Friday, April 4, 2008


Inspired by the synergy of my own stuffed, crusty, raw red nose and the long-awaited return of Battlestar Galactica (and if you haven't seen the season premiere yet, what are you wasting time here for? Get onto BitTorrent and start downloading right fucking now, do you hear me?), I am reminded of this little tech item sent courtesy of Alistair Blachford from UBC: the importance of mucous for the optimal functioning of robot noses. It seems that snot is essential to trap and distribute airborne molecules so they can be properly parsed by olfactory sensors. And that in turn reminds me of this earlier article from Science, which reports that sweat might also be an integral part of robot makeup, since evaporative cooling can double the power output of robot servos. The same paper reviews current research in the development of artificial muscles. I wonder how many more wet and sticky and downright organismal traits are going to prove desirable and efficient for our robot overlords. Is it possible that fleshy terminators and death-fetish replicants and even hot Cylon chicks look and taste and feel like us not merely for infiltration purposes, but because form follows function? Do the best robots look like us? Are we the best robots?

Not in every way, I hope. The best robots gotta have better arch support. And it wouldn't kill them to put their visual cabling behind the photoreceptors for a change.

Oh, and those wisdom teeth have got to go.

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Blogger Bill Cunningham said...

Interesting the way things are leaning... that something like AI might only be attainable through the use of evolutionary algorithmic design... setting up initial conditions and rules, and letting the process grind it's way to behavior indistinguishable from intelligence.

In robotics, too, close biological analogs are providing better solutions than sui generis design.

And there's an angle to this I haven't heard before - that our experience attempting to design machines that think/behave/are like us is starting to prove to us that such things actually can't BE designed...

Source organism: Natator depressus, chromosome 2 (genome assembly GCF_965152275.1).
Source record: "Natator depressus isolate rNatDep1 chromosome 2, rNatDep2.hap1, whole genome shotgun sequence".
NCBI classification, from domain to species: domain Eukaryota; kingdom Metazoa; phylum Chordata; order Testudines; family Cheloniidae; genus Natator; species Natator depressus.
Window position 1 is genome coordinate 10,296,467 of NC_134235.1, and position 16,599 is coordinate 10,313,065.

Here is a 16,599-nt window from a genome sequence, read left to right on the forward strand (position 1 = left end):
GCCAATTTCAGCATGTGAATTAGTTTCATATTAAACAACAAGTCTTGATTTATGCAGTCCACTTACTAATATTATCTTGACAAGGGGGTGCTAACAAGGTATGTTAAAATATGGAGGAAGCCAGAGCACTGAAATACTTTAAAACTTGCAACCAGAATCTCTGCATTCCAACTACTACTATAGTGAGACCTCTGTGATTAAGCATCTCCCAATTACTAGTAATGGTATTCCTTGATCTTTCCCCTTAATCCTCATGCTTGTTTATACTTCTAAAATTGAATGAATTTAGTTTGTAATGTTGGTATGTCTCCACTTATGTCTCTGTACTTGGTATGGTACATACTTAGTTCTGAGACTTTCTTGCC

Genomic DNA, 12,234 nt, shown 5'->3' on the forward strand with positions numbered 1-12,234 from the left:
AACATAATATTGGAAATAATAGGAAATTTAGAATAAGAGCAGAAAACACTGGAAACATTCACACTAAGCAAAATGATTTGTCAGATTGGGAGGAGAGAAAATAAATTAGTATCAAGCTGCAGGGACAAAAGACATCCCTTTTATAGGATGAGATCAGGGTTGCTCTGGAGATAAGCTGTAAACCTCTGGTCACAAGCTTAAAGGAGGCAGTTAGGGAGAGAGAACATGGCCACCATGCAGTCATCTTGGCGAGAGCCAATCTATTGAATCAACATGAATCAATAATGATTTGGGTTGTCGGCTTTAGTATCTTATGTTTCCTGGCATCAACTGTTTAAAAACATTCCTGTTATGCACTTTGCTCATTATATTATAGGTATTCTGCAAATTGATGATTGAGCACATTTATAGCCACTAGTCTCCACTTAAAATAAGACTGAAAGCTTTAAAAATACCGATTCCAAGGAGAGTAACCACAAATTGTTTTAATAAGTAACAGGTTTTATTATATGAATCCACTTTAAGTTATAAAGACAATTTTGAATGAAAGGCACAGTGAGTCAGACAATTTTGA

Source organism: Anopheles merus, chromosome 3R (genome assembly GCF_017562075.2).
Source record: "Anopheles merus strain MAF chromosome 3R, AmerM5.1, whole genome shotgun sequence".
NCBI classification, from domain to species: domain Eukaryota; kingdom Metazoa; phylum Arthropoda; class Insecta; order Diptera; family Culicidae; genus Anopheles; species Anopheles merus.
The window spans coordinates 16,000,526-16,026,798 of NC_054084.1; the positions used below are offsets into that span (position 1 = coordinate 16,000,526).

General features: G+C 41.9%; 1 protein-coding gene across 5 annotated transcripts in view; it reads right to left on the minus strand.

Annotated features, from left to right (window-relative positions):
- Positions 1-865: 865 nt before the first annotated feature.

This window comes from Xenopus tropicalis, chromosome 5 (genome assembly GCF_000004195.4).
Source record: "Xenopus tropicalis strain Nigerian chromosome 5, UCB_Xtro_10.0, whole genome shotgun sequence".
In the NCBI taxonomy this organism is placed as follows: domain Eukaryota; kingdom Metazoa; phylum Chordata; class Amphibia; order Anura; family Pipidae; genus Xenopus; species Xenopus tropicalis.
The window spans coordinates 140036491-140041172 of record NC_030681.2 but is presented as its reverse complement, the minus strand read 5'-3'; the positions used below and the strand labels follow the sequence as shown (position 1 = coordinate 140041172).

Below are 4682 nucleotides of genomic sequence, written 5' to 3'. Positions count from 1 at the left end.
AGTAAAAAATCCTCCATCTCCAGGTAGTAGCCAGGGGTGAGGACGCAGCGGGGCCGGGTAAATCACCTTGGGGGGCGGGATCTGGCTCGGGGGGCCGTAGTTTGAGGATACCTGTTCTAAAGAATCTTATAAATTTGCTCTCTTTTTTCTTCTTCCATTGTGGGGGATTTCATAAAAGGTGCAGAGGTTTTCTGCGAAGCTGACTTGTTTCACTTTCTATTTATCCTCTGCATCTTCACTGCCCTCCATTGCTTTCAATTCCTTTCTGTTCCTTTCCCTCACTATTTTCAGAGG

Certainly this could be written off to our inadequate abilities as designers, but it looks like evolutionary processes are more likely to result in successful complex life than any deliberate design.

In fact, design succeeds best when it models itself on solutions already arrived at by evolution.

I'm not making the best go of this argument, but I wonder if anyone else has - that what we are learning by attempting to be intelligent designers is proving to us the futility and error in the basic concept of the intelligent design of things like us.

Who would have designed snot on purpose?

April 5, 2008 9:21 PM  
Blogger AR said...

On an unrelated note, if you want to support evironmentaly friendly snack manufactuers, buy SunChips, now made with actual sun.

At the same time, it seems like you're already going well out of your way to promote the development of strong AI.

April 6, 2008 2:26 AM  
Blogger Richard Mason said...

When my wisdom teeth came in, the dentist said that they shouldn't cause any problems. He explained that my jawbone was not representative of modern populations, but was of a type he more normally associated with the Upper Pleistocene.

So you see, it is not that we need fewer wisdom teeth. We just need a return to the quality jawbones of the past, instead of the cheap, undersized econo-jaws that have flooded the market.

Cracker of Antelope Bones

April 6, 2008 3:01 PM  
Blogger John Henning said...

And it wouldn't kill them to put their visual cabling behind the photoreceptors for a change.

Is this why we have the "blind spot" in our eyes? I've known about that most of my life but never really looked for an explanation.

As far as form and function, would emotions naturally be necessary for artificial intelligence? Like you point out your "robot slaves" idea, there would be no reason to give robots the ability to suffer doing the jobs we program them for, but could it be possible that "androids" or AI's wouldn't be able to function the way we'd expect unless they had the same emotional capacities we do?

In that sense, maybe our flaws (overly developed consciousness) would be replicated in "replicants."

April 7, 2008 12:13 PM  
Blogger TheBrummell said...

Is this why we have the "blind spot" in our eyes?


Also, I like Bill Cunningham's argument contra-design. An interesting angle, for sure.

April 7, 2008 3:49 PM  
OpenID bec-87rb said...

Not to be a cynic here, but of course the robots will have to have sweat, tears and all sorts of mucosa ... how else will we have sex with them?

Considering the lively commerce connected to selling grown men life-sized rubber dolls with orafices, heating systems, and realistic hair, and marketing them as companions with loving arms, the big breakthrough in robotics will per force be Love Dolls with an AI.

Any new technology that can be hijacked for commerical use, will be, and this will be no exception.

I'm sure Johnson & Johnson and all the other makers of "personal lubricants" will howl, but as long as there is a demand, the market will supply it.

April 8, 2008 1:16 PM  

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